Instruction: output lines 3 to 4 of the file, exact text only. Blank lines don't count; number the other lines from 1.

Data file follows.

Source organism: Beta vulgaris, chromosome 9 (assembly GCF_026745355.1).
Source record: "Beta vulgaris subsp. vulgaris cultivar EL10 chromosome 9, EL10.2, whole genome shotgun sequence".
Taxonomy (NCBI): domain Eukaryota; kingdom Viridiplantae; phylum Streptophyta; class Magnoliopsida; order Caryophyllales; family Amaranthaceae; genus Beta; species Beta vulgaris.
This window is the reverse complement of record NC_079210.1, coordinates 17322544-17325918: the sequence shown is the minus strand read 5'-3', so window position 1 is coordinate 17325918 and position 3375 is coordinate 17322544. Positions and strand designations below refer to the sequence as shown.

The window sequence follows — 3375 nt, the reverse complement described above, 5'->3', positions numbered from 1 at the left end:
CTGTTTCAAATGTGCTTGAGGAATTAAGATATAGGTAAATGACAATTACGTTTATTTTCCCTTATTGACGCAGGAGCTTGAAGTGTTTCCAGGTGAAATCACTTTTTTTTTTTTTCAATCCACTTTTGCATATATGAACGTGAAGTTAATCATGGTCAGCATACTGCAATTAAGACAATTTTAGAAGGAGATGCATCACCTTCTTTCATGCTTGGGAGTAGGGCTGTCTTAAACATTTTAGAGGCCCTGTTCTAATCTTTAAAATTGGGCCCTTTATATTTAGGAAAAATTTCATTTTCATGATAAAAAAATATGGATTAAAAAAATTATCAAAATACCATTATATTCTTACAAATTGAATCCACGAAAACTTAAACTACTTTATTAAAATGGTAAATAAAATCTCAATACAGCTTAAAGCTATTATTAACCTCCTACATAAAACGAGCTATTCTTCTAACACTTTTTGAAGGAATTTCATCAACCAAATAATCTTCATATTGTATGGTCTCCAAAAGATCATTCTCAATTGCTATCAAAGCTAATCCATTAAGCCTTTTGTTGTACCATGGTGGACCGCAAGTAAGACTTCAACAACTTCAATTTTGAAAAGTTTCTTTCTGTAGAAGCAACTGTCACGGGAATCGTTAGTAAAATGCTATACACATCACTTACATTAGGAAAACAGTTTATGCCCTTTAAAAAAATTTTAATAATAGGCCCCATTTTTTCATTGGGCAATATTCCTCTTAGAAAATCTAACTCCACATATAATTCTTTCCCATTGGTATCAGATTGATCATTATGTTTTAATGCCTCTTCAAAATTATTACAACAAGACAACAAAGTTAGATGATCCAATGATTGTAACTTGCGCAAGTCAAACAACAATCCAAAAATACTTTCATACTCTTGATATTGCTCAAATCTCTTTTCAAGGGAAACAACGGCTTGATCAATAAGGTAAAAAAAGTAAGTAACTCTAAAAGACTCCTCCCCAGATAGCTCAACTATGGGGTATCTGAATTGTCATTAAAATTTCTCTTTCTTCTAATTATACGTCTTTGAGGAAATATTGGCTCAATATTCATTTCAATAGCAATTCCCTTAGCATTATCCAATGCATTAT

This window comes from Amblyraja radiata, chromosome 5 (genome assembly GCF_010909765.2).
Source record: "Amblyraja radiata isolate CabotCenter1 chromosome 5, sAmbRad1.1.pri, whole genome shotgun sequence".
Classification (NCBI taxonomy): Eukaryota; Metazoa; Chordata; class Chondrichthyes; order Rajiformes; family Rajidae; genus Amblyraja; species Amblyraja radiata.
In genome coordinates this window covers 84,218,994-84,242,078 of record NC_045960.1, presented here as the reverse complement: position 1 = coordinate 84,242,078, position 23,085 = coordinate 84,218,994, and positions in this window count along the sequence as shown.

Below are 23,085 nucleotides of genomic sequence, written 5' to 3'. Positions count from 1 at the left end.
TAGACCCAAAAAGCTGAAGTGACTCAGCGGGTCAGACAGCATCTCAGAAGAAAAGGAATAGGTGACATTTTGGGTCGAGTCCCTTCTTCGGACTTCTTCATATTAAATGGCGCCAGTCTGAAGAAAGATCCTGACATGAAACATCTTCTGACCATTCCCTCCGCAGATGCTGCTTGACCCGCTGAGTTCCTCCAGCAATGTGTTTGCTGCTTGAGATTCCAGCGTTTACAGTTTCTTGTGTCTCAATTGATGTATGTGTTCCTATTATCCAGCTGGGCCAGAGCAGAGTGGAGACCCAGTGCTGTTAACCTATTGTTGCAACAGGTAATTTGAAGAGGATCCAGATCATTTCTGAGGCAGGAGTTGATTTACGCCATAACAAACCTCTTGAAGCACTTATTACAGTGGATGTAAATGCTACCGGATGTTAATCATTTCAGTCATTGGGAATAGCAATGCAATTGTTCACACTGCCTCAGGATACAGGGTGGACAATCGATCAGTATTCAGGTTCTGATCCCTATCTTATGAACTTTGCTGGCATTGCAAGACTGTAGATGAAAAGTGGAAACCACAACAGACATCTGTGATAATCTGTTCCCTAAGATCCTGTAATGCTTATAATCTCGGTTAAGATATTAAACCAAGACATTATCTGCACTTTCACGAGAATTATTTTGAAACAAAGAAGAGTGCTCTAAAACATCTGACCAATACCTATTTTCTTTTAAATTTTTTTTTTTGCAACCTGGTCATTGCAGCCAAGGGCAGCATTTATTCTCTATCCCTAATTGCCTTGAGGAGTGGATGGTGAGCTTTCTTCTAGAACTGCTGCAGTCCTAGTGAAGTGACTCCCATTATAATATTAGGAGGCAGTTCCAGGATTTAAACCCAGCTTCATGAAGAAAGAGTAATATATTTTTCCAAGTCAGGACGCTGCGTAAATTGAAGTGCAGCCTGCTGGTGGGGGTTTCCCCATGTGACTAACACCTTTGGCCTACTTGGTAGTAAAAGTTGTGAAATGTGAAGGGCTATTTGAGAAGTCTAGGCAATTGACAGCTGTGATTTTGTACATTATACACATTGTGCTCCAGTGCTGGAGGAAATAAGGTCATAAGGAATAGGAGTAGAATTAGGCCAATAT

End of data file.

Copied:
Taxonomy (NCBI): domain Eukaryota; kingdom Viridiplantae; phylum Streptophyta; class Magnoliopsida; order Caryophyllales; family Amaranthaceae; genus Beta; species Beta vulgaris.
This window is the reverse complement of record NC_079210.1, coordinates 17322544-17325918: the sequence shown is the minus strand read 5'-3', so window position 1 is coordinate 17325918 and position 3375 is coordinate 17322544. Positions and strand designations below refer to the sequence as shown.